SINGAPORE, Sept 23 — While the global multilateral order is imperfect, it is vital for small states' security and survival and is “by far (their) best bet”, Prime Minister Lee Hsien Loong said.

“If we regress to a world where ‘might is right’, small states would find it impossible to survive and even big countries will not be better off,” he added in a video message for a reception of the Forum of Small States (FOSS), which was on the sidelines of the United Nations (UN) General Assembly in New York yesterday (September 22) night (Friday morning, Singapore time).

Lee said that small states must therefore actively participate in strengthening the multilateral system to level the playing field and protect their interests.


FOSS is an informal group of small states formed by Singapore in 1992 and it now has 108 members.

The group marked its 30th anniversary this year in the midst of “heightened geopolitical tensions and economic uncertainty”, which poses immense challenges for small states, Lee added.

Singapore has chaired the group since its founding, the Ministry of Foreign Affairs states on its website.


Some challenges that Lee highlighted in his speech include the impact of Russia’s invasion on Ukraine, which “flagrantly violates the UN Charter and undermines the rules-based order”, the growing tension between US and China, rising food and oil prices and supply chain disruptions.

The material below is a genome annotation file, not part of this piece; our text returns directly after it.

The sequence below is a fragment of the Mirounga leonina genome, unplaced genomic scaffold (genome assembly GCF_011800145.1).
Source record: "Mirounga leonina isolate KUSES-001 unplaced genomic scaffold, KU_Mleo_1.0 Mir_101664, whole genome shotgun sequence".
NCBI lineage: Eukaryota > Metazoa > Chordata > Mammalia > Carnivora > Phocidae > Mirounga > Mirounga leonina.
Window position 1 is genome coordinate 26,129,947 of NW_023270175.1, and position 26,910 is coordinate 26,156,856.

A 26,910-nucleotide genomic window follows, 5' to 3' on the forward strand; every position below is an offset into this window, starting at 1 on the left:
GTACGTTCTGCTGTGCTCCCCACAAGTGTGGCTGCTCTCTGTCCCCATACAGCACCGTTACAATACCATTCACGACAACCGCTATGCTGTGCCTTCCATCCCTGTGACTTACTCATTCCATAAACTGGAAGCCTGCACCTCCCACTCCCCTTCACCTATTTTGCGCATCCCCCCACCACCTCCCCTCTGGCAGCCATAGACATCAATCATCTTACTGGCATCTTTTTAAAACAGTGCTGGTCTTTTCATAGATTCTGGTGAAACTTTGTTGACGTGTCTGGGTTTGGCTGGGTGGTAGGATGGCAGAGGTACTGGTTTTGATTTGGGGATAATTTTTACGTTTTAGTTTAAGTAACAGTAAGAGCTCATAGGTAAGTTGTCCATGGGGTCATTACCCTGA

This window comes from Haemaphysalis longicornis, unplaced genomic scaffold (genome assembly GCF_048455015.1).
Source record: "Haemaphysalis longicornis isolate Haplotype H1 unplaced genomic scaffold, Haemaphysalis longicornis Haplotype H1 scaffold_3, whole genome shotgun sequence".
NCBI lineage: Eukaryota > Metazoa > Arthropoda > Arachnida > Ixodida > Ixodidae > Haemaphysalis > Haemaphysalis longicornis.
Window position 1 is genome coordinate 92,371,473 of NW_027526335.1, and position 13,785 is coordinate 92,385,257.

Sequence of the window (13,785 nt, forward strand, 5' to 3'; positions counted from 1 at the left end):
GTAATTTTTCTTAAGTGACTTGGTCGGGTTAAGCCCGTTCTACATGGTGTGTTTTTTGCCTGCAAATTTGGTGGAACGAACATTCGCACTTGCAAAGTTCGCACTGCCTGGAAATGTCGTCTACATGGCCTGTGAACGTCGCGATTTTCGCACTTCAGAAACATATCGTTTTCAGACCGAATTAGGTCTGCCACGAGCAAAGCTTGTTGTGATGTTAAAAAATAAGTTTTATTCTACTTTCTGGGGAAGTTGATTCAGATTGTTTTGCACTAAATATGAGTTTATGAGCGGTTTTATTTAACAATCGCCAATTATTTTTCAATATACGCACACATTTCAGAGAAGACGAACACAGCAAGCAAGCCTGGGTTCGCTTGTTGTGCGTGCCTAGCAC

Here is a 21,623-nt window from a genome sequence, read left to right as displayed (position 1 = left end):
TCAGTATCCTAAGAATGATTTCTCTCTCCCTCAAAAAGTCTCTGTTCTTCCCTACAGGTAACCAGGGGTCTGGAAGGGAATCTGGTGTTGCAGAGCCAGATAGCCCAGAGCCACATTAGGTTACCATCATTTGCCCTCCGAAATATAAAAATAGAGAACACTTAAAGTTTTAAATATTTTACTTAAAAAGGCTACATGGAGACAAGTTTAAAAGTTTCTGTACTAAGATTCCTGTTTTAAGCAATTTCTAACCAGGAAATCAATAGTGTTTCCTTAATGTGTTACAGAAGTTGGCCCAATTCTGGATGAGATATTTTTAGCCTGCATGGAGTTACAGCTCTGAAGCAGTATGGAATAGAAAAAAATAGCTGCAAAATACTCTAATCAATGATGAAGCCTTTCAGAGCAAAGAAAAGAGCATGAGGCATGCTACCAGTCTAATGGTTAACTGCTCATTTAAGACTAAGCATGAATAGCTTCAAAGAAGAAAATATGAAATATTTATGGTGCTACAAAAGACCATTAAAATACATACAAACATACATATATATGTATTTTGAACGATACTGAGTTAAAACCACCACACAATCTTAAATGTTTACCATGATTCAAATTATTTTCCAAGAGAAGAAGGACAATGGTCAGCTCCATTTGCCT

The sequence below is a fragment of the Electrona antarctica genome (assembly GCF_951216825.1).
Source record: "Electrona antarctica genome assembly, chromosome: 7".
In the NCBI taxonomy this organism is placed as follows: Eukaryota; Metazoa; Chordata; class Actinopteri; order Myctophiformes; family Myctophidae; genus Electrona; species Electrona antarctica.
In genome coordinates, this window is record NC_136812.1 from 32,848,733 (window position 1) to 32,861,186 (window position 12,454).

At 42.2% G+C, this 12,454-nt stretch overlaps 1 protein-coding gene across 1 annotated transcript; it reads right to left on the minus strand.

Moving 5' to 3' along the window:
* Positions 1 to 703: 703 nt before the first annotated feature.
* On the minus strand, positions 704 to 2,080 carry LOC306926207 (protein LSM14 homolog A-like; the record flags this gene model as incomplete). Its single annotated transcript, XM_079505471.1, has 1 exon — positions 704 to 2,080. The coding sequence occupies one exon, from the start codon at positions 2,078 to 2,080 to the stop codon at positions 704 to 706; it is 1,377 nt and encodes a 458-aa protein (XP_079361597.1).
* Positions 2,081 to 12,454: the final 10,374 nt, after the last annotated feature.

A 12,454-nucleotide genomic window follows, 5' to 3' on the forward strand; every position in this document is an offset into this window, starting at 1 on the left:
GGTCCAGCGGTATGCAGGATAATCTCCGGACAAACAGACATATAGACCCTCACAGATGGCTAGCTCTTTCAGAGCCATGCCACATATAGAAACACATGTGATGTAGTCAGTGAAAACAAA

He added that climate change, novel pathogens and cyber threats also endanger the safety, security and well-being of people around the world.

“These uncertainties and threats can pose grave dangers to the economies, societies, and very existence of small states like us.

“We are inherently vulnerable, with very little buffer against shocks.”

However, he emphasised that small states have agency, and can do their part to support and uphold the multilateral rules-based system.

They need to work together on many specific interests, such as sustainable development, climate change and cybersecurity, as well as emerging issues affecting the global commons. These include the governance of oceans and outer space.

“We should participate in shaping the international agenda. Right from the start, the concerns and interests of small states should be taken into account,” Lee added.

He noted that small states often lack the resources and capacity to engage effectively across the whole range of international issues. This is why FOSS is a valuable platform for informal exchange and mutual support, capacity-building and technical cooperation.

“Remarkably, FOSS has not only endured but thrived now for 30 years. It shows the value that small states find in working together to advance our shared interests.”

He noted that many FOSS members are represented in important UN organs, such as the UN Security Council and the Economic and Social Council.

“We need to support each other’s candidatures for UN elections. It is vital that small states always have a voice in the key bodies making up the UN system.”

Lee concluded by calling on small states to continue working together to “further strengthen the multilateral rules-based system and advance our collective interests”. ― TODAY